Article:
The Week of Prayer for Christian Unity ended Sunday, Jan. 25, with many graceful reflections on this year’s theme, “My peace I give to you,” from diverse churches across the globe.
In Rome, Pope John Paul II opened the Week of Prayer with the words, “"Over the next eight days, Christians of diverse denominations and traditions will gather together to pray intensely to the Lord that He will strengthen the common commitment for their full unity.”
He ended the week with a message, saying, "Christian unity has been the constant anxiety of my pontificate and continues to be a particular priority of my ministry," the pontiff said in his weekly angelus message.
In Mumbai, India, ecumenical leaders from dozens of countries met with delegates to the Fourth World Social Forum to open the week, Jan. 18.
The general secretary of the National Council of Churches in India which sponsored the event, Rev. Dr Ipe Joseph said that the church in India is "uniquely blessed with the opportunity of hosting the national and global ecumenical community" for the World Social Forum and the Week of Prayer at the same time.
In London's Catholic Westminster Cathedral, the leaders of both the Greek and Russian Orthodox Churches for Britain and Ireland were invited to lead inter-church services. On January 17, Bishop Basil of Sergievo celebrated Russian Orthodox Great Vespers, and the following day, Archbishop Gregorios of Thyateira gave the sermon following the Mass.
In North America, congregations of the Presbyterian Church (USA) organized special services throughout the country. According to the church's associate for ecumenical programming Kathy Reeves, "observance of the Week of Prayer for Christian Unity is one way that Presbyterian Christians can bear witness to our belief that, through our Lord, we are indeed united with Christians everywhere through our common faith".
In the Middle East region, prayer books and posters are prepared by the Middle East Council of Churches, and adapted by the local Christian communities. In Damascus, Syria, where the heads of several Eastern Christian churches are based, the closing prayer for the week will be hosted on 24 January in the Cathedral of the Greek Orthodox Church of Antioch. In neighbouring Lebanon, the week opened with a Mass in the St George Maronite Cathedral in Yarze, and a series of events was organized by the local churches in Beirut, including a public concert by church choirs, conferences, and services in several churches.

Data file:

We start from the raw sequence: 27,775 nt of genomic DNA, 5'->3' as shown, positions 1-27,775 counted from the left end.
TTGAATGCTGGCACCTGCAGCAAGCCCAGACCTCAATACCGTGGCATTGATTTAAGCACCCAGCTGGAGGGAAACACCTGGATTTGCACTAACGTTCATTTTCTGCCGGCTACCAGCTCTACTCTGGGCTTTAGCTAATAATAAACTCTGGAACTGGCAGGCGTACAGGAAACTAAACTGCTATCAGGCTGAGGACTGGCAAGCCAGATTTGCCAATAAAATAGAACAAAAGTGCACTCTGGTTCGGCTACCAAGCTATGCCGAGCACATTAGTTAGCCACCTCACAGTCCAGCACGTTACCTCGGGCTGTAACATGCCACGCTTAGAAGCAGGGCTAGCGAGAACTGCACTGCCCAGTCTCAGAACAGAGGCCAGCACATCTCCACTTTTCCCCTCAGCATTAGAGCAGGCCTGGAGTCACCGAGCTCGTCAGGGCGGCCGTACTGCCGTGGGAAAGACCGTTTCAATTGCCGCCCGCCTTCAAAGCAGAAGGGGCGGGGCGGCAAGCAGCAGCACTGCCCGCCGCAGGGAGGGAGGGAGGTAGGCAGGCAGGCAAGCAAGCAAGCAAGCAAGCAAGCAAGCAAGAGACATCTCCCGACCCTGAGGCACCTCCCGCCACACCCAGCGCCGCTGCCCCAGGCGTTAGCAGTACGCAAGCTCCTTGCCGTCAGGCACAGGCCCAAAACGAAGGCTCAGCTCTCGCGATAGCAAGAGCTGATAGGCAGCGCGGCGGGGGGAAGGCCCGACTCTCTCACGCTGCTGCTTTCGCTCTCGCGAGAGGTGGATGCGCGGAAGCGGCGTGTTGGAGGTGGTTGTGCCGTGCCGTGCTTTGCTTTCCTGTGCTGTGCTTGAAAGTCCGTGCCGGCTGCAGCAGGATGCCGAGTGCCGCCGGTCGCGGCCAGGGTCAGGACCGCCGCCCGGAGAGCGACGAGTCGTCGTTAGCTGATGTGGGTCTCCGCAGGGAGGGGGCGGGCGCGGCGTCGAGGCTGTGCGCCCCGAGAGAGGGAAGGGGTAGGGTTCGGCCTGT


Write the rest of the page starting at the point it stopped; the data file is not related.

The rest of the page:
In Lubumbashi, in the Democratic Republic of Congo, the week of prayer was organized in all seven communes of the city, and involved all the main churches in the country, including Catholic, Orthodox, Methodist and Lutheran, ten independent churches and even Muslim groups.
In Geneva, Switzerland, the Assembly of Churches and Christian Communities organized a special afternoon of encounter, exhibitions and worship on the theme of peace on 18 January, at the headquarters of the World Council of Churches. Several hundred participants from Protestant, Orthodox and Catholic communities in the international city were welcomed by the music of the local Kimbanguist African Church, and were greeted by the new WCC general secretary Rev. Dr Samuel Kobia.
In Aleppo, Syria, where the material for the 2004 even was penned, the Syrian Orthodox archbishop of Aleppo opened a Jan. 23 service, while Bishop Antoine Ode offered a sermon for the gathering.
The Week of Prayer, a joint production by the World Council of Churches and the Vatican's Pontifical Council for Promoting Christian Unity, began in the 19th century, and was popularized by the Catholic father Paul Courtuier of Lypon. For Couturier, the Week was a time to focus on the unity of Christians, as well as on the unity of mankind. "We must pray not that others may be converted to us, but that we may all be drawn closer to Christ... The spiritual horizon of the Week of Prayer for the Unity of Christians is not merely Christianity, it is the redemption of humankind," he wrote.